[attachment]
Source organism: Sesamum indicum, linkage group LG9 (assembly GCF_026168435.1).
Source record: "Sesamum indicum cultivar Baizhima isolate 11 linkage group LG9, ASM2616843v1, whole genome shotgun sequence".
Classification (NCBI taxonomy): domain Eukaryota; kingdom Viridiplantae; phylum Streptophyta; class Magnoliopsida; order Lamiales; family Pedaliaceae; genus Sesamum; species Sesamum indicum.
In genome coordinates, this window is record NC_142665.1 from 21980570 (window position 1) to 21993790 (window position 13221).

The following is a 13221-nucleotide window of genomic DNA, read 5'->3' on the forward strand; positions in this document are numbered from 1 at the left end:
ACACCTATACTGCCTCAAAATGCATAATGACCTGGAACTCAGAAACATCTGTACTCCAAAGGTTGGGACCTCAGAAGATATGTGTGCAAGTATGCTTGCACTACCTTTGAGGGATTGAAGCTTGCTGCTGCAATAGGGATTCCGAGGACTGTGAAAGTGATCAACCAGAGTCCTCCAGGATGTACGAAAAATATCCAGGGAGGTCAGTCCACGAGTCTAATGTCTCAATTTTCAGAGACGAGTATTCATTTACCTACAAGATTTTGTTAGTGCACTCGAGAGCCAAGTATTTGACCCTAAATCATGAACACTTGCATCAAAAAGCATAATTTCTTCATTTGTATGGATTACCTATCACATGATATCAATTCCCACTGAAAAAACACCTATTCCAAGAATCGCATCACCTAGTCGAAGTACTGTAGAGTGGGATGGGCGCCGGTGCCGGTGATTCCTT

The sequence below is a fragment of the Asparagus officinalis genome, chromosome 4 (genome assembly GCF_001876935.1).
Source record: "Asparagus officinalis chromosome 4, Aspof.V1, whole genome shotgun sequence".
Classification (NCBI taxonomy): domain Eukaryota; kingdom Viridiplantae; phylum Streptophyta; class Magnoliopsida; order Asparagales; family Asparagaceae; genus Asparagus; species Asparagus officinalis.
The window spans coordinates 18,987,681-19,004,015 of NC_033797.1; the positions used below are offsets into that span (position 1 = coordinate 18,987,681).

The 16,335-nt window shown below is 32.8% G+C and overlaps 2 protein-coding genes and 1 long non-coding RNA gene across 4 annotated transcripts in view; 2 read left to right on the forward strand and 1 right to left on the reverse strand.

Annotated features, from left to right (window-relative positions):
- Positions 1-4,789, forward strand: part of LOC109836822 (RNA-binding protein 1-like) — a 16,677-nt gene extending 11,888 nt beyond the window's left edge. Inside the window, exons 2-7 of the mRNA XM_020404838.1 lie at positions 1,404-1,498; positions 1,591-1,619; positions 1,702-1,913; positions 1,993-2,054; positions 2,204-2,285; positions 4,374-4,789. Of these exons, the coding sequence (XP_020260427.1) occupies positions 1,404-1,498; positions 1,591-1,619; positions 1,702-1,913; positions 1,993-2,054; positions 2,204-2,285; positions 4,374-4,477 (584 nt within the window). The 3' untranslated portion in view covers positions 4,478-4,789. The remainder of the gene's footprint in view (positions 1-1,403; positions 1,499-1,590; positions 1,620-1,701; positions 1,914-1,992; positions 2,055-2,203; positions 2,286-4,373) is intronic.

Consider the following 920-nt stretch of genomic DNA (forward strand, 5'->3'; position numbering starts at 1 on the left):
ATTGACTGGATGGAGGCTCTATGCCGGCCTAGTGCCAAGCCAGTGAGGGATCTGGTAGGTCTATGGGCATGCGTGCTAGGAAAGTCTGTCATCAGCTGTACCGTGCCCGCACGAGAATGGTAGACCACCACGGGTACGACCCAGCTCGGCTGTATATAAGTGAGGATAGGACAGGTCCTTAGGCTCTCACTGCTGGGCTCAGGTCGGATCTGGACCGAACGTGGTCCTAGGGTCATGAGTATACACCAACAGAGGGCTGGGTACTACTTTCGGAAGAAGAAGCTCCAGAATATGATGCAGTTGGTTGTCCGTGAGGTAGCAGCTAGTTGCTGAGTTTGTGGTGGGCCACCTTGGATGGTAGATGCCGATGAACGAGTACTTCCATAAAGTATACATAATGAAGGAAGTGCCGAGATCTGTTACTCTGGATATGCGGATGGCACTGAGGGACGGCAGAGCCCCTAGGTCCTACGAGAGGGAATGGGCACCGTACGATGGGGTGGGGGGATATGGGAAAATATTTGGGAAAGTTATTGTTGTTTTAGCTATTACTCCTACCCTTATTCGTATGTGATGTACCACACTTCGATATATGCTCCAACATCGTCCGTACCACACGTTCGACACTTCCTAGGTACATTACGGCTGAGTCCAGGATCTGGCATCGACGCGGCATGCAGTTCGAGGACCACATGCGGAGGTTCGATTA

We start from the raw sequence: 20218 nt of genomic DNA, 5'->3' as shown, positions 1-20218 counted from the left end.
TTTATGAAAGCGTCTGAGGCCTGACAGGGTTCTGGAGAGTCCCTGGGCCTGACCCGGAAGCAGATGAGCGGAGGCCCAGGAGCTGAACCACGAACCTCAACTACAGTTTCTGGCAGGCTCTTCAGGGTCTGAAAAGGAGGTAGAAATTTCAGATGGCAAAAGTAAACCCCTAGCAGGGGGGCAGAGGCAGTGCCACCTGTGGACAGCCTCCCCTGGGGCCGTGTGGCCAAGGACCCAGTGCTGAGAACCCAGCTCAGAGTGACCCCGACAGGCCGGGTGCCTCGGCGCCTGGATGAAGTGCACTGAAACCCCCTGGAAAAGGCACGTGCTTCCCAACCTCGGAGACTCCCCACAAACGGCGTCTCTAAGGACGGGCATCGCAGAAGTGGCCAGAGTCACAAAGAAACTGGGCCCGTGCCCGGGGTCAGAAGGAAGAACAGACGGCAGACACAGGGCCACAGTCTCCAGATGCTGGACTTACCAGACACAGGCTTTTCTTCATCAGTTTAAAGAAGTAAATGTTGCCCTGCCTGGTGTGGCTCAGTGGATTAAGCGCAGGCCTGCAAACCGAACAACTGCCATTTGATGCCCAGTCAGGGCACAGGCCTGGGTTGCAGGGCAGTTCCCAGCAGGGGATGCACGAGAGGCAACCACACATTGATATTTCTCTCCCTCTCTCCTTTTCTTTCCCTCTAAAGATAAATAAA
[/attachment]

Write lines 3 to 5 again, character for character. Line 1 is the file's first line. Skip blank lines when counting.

Classification (NCBI taxonomy): domain Eukaryota; kingdom Viridiplantae; phylum Streptophyta; class Magnoliopsida; order Lamiales; family Pedaliaceae; genus Sesamum; species Sesamum indicum.
In genome coordinates, this window is record NC_142665.1 from 21980570 (window position 1) to 21993790 (window position 13221).

The following is a 13221-nucleotide window of genomic DNA, read 5'->3' on the forward strand; positions in this document are numbered from 1 at the left end: